Sunday, August 27, 2017

The Man Who Said Everything Twice

“Not much traffic today.” His wife nods, and they continue on. He lights a cigarette. “Nope. Not much traffic.” As their destination comes into view, she says nothing. He clears his throat. “Nice flat lake.” She turns away from him, toward the window, as he repeats, “Nice flat lake.”

Irritating as this man is, she probably won’t leave him for this reason alone. But if this pattern materializes in your novel, your reader will likely leave you.

Most writers know that they mustn’t repeat. So why do they?

~ Metaphorical throat clearing

Saying it again resembles “um” or “er” in conversation. Maybe details or events occurred twice in the first draft and were never deleted. It’s mostly habit—and you can break it.

~ Schooling

Over and over, writers heard: introduce what you’ll say, develop what you introduced, summarize what you said. This makes sense for teaching and learning. Is that what novels are about?

~ Distrust of the reader

This one is the most powerful. Good writers are nearly always insecure, comparing themselves to novelists they love and feeling they fall short. Very short. Concern that the metaphor is shaky, the subtext too subtle, or theme too understated, such writers clarify. Usually, though, they merely repeat what readers already absorbed.

What do writers repeat?

* General/specific

You know. First you comment on all dogs, then on individual breeds. You could also reverse the order to specific, then general. But don’t.

* Metaphor and explanation

If the metaphor can’t communicate without explanation, it’s not one you want.

* Transition

Yes, you must link each detail or idea or moment to the next. But, for example, don’t link each detail or idea or moment to the next by repeating the whole thing!

* Recent events

Never bring other characters up to date by repeating what readers already know. Hint. Condense.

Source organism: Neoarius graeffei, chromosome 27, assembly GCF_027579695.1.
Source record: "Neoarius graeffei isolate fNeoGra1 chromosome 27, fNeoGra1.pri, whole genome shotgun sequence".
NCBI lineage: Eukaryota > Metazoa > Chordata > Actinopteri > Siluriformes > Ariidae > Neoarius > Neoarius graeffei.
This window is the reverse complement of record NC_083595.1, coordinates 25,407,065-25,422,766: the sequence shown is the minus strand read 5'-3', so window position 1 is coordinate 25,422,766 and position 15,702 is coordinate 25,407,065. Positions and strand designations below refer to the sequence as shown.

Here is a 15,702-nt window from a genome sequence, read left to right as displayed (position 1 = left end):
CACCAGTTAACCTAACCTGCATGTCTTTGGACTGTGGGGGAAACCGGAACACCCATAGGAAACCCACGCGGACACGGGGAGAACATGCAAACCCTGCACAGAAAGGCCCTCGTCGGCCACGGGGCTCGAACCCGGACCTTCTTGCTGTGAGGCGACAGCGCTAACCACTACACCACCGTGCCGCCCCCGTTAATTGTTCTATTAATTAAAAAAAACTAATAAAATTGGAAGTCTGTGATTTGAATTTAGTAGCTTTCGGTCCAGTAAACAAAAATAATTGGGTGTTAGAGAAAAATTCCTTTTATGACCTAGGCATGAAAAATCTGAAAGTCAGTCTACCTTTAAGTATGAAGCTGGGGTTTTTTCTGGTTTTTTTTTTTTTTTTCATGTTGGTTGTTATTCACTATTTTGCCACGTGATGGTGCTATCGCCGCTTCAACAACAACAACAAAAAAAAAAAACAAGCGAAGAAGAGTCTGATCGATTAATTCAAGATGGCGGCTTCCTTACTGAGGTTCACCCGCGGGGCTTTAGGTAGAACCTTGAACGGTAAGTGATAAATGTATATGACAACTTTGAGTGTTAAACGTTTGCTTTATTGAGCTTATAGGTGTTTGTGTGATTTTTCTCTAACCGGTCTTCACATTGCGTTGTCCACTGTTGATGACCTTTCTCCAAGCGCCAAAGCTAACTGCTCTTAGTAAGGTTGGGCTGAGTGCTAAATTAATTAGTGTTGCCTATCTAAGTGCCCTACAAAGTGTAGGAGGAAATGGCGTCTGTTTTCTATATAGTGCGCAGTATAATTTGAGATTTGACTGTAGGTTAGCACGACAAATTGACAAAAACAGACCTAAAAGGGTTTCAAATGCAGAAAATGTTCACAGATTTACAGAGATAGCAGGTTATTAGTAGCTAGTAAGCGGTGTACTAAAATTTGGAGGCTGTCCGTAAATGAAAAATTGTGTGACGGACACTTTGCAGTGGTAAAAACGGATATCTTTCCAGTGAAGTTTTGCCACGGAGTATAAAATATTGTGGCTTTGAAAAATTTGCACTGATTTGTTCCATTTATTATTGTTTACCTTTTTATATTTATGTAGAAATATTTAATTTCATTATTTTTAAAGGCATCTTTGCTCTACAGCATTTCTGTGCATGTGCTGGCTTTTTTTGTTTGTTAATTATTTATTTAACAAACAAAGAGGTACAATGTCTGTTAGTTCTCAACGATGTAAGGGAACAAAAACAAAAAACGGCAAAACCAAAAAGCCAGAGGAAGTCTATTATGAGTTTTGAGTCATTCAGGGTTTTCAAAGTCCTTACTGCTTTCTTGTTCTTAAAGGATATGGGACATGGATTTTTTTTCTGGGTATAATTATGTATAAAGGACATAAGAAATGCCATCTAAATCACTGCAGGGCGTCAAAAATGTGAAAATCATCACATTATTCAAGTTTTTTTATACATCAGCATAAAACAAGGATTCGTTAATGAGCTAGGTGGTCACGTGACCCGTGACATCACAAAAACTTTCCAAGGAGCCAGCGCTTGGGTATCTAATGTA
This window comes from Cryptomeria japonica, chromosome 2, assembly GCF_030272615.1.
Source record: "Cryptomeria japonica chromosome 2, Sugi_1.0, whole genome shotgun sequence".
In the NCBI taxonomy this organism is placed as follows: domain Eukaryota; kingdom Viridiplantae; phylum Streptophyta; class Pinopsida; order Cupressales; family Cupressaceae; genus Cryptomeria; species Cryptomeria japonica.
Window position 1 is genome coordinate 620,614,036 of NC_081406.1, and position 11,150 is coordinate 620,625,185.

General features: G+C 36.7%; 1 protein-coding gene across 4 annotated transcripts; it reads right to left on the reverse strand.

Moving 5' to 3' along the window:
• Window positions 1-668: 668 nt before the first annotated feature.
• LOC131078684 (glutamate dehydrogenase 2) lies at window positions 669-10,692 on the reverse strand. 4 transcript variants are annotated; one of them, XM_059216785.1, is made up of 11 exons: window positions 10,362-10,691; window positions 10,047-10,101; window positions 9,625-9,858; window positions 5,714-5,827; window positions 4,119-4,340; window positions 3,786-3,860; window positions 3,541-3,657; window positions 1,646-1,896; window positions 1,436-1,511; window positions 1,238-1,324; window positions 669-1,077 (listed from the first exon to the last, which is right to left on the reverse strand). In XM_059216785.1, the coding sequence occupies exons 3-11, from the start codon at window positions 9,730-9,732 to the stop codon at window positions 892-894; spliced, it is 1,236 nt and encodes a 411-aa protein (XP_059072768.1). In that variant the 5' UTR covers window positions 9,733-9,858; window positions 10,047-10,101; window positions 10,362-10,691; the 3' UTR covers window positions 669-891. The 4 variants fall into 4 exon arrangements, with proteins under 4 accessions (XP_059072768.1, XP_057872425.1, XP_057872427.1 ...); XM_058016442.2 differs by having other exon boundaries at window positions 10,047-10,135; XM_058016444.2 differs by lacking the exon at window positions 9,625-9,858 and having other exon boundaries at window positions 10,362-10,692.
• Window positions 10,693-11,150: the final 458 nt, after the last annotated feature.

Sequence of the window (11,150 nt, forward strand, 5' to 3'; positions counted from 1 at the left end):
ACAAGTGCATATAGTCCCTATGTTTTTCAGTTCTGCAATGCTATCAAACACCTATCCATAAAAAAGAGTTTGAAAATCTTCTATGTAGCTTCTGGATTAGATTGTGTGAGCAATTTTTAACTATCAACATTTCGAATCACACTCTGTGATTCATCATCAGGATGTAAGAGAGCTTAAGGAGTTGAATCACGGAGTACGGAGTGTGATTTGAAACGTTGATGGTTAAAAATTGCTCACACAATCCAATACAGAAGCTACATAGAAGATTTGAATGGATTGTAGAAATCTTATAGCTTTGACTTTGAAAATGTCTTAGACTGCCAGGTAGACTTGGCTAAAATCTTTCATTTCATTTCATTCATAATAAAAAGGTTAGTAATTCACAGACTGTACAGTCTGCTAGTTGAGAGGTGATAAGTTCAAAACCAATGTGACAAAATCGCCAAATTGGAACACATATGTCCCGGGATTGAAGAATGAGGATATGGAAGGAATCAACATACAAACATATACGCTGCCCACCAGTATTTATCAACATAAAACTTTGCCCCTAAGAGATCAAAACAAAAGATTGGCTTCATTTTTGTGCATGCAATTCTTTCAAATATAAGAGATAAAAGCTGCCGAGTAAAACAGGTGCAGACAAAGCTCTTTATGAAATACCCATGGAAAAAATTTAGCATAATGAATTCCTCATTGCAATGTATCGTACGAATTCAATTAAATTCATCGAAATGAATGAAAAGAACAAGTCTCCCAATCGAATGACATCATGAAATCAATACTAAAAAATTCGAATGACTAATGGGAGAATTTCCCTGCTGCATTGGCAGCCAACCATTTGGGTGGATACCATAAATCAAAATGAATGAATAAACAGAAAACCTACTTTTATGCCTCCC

How do you handle the repetition problem? You already know. About the lake and the traffic.

Tip: Once is enough.

Sunday, August 20, 2017

It’s Not a Dream!

Fiction is neither as long-winded, random, or forgettable as the scraps of stories that visit us during the night.  The novel’s achievement starts with the creation process that John Gardner describes:
In the writing state—the state of inspiration—the fictive dream springs up fully alive: the writer forgets the words he has written on the page and sees, instead, his characters moving around their rooms, hunting through cupboards, glancing irritably through their mail, setting mousetraps, loading pistols. The dream is as alive and compelling as one’s dreams at night, and when the writer writes down on paper what he has imagined, the words, however inadequate, do not distract his mind from the fictive dream but provide him with a fix on it, so that when the dream flags he can reread what he’s written and find the dream starting up again. 
This is narrative at its happiest and best—writing that gives readers a  world more dramatic, realistic and moral than daily routine. But the boundaries of this world are fragile. In fact, as Gardner points out, “one of the chief mistakes a writer can make is to allow or force the reader’s mind to be distracted, even momentarily, from the fictional dream.”

Those distractions come in many shapes and sizes, but the other kind of dreaming goes a long way toward explaining them.

~ Cliché.

If you’re gifted enough, of course it’s possible to write anything. But, for the most part, any version of “Henrietta woke, relieved that it was only a dream” won’t work. Dreams may be messages to the dreamer, but rarely to anyone else. If you want your novel to delight others, everything must seem new, starting with the plot and ending with the details capturing it. Cliches like waking from a bad dream? That is a bad dream.